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efes

When people have tried everything and felt like nothing works...

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...What exactly have they not done, which is why they haven't recovered?

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Seriously, what have I not done? I have no shortage of good advice and followed a lot of it.

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Hi efes, 

It really could be any number of things, and that aside, recovery isn't a quick process, much as I wish it was. 

For me, I had to make 3 med changes before finding what worked for me, and though the first therapist I had was a lovely man, it just didn't work. Thankfully I have found another therapist who really helps me. 

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6 hours ago, Isthisreality said:

The work

Another one of your short, cryptic and unfortunately unhelpful posts.

It takes a lot to overcome OCD. Yes you have to do the work but first you have to fully understand what works needs to be done and why.

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8 minutes ago, PolarBear said:

Another one of your short, cryptic and unfortunately unhelpful posts.

It takes a lot to overcome OCD. Yes you have to do the work but first you have to fully understand what works needs to be done and why.

I agree with this so much. At the end of the day OCD is by far the biggest and hardest fight of our lives and sometimes it takes a long time and a LOT OF THERAPY to get to the bottom of it all and recover, it’s unhelpful to make someone feel like they aren’t doing “the work” some people need a hell of a lot more work than others depending on the severity of thei OCD and it’s not just as straight forward as saying “here’s what you have to do go and do it” if only it was that easy. 

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I really need to disagree with you guys here.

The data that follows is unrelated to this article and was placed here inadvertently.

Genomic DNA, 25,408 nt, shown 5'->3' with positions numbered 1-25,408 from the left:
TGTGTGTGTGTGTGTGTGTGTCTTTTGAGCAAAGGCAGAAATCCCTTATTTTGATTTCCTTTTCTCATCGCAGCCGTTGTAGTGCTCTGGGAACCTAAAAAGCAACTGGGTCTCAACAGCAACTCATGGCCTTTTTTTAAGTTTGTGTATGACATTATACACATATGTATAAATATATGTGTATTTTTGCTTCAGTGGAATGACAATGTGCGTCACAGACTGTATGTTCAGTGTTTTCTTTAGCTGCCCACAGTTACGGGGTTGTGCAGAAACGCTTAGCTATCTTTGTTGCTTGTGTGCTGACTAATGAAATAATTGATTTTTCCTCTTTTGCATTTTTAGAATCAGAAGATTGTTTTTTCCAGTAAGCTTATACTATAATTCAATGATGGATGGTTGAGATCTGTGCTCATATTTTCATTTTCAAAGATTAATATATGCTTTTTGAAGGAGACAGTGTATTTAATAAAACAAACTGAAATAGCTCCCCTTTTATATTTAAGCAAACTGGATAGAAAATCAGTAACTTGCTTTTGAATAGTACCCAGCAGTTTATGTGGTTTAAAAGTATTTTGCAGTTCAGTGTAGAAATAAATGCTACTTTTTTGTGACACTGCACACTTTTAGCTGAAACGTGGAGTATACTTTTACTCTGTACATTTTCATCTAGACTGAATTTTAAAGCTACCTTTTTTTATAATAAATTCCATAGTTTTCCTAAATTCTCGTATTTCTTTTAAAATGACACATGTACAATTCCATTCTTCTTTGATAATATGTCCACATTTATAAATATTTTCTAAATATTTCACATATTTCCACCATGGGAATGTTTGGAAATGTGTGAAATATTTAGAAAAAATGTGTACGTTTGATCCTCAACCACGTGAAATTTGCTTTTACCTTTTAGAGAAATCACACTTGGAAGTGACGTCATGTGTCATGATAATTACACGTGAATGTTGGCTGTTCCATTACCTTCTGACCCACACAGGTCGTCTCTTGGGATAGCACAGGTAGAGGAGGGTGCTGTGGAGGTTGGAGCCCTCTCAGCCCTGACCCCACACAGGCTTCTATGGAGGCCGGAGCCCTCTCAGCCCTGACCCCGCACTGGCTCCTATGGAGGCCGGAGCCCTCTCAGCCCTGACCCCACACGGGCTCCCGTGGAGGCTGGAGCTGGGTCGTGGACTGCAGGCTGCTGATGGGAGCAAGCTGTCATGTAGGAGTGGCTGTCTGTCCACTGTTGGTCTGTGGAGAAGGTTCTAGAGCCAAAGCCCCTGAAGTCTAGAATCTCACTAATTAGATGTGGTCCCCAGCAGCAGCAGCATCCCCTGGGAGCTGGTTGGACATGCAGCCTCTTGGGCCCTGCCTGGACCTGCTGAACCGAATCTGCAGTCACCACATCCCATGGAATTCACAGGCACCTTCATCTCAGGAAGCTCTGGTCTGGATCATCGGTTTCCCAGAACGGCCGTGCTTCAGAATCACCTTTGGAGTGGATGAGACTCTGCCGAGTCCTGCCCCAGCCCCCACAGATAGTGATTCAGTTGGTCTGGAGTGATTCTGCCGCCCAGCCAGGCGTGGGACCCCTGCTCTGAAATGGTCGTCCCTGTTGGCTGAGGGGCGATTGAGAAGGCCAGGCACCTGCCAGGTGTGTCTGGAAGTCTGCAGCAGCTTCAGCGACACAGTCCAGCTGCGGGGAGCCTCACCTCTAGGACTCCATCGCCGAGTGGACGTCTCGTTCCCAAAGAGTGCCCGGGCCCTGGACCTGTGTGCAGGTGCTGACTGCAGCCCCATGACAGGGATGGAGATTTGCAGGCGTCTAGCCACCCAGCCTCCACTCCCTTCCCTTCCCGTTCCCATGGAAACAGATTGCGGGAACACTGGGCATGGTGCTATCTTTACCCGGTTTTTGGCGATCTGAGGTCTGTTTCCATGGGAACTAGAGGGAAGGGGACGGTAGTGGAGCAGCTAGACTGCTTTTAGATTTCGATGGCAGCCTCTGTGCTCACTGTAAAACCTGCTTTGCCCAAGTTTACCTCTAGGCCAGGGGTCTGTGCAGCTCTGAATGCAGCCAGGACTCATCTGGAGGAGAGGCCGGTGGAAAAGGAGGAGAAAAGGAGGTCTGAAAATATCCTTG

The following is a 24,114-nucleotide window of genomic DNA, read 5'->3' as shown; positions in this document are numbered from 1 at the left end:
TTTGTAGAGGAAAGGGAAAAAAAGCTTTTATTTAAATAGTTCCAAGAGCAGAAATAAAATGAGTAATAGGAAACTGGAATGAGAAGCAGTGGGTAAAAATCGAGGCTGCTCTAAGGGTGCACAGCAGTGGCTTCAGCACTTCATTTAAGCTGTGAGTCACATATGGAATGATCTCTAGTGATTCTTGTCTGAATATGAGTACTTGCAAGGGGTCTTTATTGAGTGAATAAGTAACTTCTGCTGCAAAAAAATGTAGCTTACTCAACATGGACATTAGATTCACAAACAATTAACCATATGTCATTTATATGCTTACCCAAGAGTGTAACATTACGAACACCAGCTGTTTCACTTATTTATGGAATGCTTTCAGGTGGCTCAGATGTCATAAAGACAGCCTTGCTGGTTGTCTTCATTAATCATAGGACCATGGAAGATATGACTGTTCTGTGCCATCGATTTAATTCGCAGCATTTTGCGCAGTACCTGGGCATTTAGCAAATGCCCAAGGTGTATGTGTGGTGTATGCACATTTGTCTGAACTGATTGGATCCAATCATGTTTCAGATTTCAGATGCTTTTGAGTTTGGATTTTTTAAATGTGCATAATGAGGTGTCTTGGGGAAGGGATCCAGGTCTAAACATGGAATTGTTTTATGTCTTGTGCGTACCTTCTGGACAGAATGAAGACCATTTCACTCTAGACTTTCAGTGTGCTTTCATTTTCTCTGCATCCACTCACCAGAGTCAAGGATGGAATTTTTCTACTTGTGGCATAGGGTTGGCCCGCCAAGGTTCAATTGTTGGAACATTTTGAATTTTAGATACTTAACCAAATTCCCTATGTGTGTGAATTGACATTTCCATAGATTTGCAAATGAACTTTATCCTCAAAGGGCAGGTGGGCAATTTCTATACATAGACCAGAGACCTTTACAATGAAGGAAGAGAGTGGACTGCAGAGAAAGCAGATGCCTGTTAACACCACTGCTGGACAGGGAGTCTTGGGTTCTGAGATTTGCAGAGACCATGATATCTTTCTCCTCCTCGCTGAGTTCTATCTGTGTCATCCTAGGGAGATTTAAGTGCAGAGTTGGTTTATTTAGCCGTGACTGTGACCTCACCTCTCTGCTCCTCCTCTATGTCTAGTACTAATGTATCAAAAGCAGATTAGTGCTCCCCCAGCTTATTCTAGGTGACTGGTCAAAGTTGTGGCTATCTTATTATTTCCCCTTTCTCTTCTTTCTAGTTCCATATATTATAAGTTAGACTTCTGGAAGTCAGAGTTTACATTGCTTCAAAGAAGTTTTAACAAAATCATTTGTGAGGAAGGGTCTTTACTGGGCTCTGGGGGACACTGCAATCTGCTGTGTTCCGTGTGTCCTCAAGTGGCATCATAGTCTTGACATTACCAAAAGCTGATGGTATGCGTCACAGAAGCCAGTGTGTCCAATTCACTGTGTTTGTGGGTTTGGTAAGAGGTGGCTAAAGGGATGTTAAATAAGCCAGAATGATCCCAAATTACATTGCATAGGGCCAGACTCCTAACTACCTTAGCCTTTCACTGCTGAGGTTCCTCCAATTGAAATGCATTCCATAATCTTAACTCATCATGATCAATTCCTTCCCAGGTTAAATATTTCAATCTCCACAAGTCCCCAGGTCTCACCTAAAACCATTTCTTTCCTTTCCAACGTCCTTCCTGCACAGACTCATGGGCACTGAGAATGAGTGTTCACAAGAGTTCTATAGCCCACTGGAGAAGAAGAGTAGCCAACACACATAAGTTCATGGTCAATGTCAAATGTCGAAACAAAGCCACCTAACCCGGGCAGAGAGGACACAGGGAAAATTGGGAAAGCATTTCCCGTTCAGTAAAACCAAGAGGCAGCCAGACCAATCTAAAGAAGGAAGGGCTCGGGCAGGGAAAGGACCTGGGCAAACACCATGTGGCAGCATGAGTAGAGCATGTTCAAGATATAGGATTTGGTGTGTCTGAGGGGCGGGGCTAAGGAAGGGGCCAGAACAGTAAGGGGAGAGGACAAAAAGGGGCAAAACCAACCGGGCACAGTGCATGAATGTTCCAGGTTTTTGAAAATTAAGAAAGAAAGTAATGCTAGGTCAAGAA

The work, the work, the work, HOWEVER i could have misjudge how much knowledge efes have. I totally agree with you when you say one need the knowledge. I do, but there comes a point when it is just about the OCD fooling us. When a person already have the knowledge but just let the OCD spew nonsense. 

And sure you could ask about my motives, my motives are to get people to recover because it is such a frustrating condition. That is my priority. But i will actually look at my approach! I need to analyze what knowledge the person have, before i write. Because it could be i sometimes just assume everybody have the knowledge. Sorry if that is the case.

I would prefer someone telling me "you are not doing the work" before getting a gentle answer. Playing the "who suffers the most- game" is not my favorite-game.

Edited by Isthisreality

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Would I say that nothing works for me right now? Uh, as for me, all the work makes me have bursts of euphoria, but I'm still incapable of relaxing. 

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Well I am planning to write a piece based on what we may not be doing right, that likely holds us back, so that may be helpful efes. Haven't started yet, needs some groundwork and notes first.